That timing leads former state Representative Larry Ehrhardt to suspect a link between 38 Studios and Deepwater Wind.
“I just think that it’s more than coincidence,” he said.
Deepwater CEO Jeffrey Grybowski said there was no nexus between Deepwater and 38 Studios.
“I think that’s a silly assumption,” he said, “and it’s coming from folks who’ve opposed the project for many years.”
Grybowski, a former chief of staff for Governor Caricieri, was Deepwater’s lawyer when the company was selected to develop Rhode Island’s wind farm. He offered this rebuttal to critics who call Deepwater an example of crony capitalism: “I think they miss what we’re really trying to do here, which is to build a new clean energy industry in Rhode Island, something that’s gained tremendous international attention. We’re building clean energy for the next generation here. And I think there are always small-minded opponents who like to find conspiracies.”
As for former Governor Cariceri, he did not respond to multiple phone messages seeking comment for this story.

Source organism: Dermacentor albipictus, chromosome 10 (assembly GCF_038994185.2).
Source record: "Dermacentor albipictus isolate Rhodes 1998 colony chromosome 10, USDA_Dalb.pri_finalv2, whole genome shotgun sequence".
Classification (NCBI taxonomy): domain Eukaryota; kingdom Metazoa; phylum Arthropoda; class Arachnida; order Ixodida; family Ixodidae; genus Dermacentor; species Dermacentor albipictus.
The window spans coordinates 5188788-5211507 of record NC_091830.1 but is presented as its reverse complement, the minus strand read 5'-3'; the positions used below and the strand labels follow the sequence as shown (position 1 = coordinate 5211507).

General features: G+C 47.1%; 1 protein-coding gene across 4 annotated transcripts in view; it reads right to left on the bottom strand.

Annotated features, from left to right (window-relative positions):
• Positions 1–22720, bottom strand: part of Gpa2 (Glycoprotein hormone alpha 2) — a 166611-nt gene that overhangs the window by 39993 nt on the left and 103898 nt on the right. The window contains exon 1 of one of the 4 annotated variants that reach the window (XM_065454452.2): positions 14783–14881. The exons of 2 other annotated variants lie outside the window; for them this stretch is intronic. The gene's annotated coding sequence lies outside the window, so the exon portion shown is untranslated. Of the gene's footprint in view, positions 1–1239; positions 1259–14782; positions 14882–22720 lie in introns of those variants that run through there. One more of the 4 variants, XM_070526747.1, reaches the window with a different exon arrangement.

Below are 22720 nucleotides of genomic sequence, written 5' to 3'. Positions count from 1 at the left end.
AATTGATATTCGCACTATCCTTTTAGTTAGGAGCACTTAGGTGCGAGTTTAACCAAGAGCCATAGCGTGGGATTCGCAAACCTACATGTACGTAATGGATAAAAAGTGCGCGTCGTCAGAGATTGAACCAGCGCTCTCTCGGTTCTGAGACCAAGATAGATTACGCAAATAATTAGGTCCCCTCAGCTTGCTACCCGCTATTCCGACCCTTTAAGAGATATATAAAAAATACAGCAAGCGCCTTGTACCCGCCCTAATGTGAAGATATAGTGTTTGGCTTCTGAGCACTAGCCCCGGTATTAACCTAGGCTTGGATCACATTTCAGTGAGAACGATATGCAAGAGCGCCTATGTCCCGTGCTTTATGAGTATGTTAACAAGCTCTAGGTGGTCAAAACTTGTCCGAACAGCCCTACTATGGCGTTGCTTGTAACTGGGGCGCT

In 2010, the Conservation Law Foundation was among the groups that saw the abbreviated regulatory process created for Deepwater as a troubling precedent.
The head of the environmental group’s Rhode Island office, Tricia Jedele, now takes a more nuanced view of the energy company.
Jedele says there are hard costs associated with keeping Rhode Island dependent on fossil fuels. And she points to plans for a wind farm off the Massachusetts coast. Jedele says the project would not have happened without Deepwater’s Block Island initiative.
“It is a project that opened the door for essentially a new New England-wide energy revolution,” she said.
Deepwater has 12 full-time employees in Rhode Island, and an estimated 300 people will have worked on the five-turbine Block Island wind farm before it begins producing electricity. That’s expected to happen in November, and it’s a prelude to the company’s more ambitious project, Deepwater One, which calls for up to 250 wind turbines over more than 250 square miles in the Atlantic.
So does this wind power represent a smart investment or a corporate giveaway that will lead to higher bills for electricity? The answer to that question may not be known for many years.